Leaders' Questions is not the time to put a specific question to a particular Minister or Minister of State.

I am asking the Minister, Deputy Bruton, to take the question to the Minister of State. The latter was critical of my father at different times for money he took down to Kerry and for money he did not take down to Kerry. The ball is now in the Minister of State's court and I am asking him to provide funding for the bridge he travels over himself every day. I ask, too, that he ensures funding is provided to deal with the bends on the N72 at Gortahanboy, with 1.2 km of road there to be realigned. Also on the N72, will the Minister of State ensure funding is provided in the coming months for widening and realignment work on the Ballinadeega Bridge? The Behy Bridge to the west of Glenbeigh on the N71 is another bridge that was built 200 years ago and, like Listry Bridge, can accommodate only one lane of traffic. That is not satisfactory on the Ring of Kerry Road.

I am not sure whether the Deputy has set out a shopping list or a bucket list.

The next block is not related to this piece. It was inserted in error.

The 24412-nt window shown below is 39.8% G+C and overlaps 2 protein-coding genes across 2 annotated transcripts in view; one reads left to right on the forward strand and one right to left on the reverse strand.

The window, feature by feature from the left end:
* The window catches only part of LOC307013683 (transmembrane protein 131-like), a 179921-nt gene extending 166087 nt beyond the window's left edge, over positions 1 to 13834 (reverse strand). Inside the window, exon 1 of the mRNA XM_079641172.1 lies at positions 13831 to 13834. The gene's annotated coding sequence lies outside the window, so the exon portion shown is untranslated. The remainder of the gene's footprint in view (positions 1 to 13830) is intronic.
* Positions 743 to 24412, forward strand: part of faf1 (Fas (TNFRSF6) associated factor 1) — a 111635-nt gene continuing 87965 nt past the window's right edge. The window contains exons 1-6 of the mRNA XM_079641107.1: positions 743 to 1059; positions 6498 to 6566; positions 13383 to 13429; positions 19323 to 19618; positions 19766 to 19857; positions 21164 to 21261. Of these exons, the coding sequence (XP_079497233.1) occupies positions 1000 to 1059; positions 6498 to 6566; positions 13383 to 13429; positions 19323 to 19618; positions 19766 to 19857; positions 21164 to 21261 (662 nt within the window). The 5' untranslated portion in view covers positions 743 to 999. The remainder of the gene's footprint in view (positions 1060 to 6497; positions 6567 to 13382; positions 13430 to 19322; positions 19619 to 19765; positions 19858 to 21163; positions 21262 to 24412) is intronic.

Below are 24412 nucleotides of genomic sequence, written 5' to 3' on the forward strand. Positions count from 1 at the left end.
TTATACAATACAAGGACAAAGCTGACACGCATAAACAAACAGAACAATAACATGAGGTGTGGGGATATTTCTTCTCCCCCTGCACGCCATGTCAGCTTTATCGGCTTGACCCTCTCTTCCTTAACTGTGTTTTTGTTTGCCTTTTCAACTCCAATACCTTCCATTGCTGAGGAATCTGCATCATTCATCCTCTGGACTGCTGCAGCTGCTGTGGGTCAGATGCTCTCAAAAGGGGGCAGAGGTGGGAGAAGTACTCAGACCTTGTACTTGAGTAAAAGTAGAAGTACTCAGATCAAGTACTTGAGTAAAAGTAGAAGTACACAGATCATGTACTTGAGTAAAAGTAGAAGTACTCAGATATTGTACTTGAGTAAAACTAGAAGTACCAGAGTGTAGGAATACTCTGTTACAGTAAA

I congratulate Deputy Danny Healy-Rae on his excellent grasp of what someone described as "retail politics". My answers will be more in the wholesale area, telling him what we can do on a national level to ameliorate the types of problems he listed. The Minister for Public Expenditure and Reform, because of the progress we have made in advancing the economic recovery and as we find ourselves in a position to balance the books for 2018, has announced a 73% increase in funding for capital programmes over the next four years. That will allow for a significant increase in capital expenditure in the coming years. We effectively had a lost decade where many badly needed investments could not be made, including in roads, bridges and other infrastructural projects as well as in health, education and housing. We are now in a position to make those investments, but their selection will not be made on the basis of the political hue of a particular Minister or Minister of State. It will be done on the basis of each programme being evaluated in a fair and reasonable way, in comparison with similar cases throughout the country. That is the approach that must be taken in prioritising expenditure which, fortunately, will be much increased in the years ahead. We will have to weigh up all our various obligations in making decisions.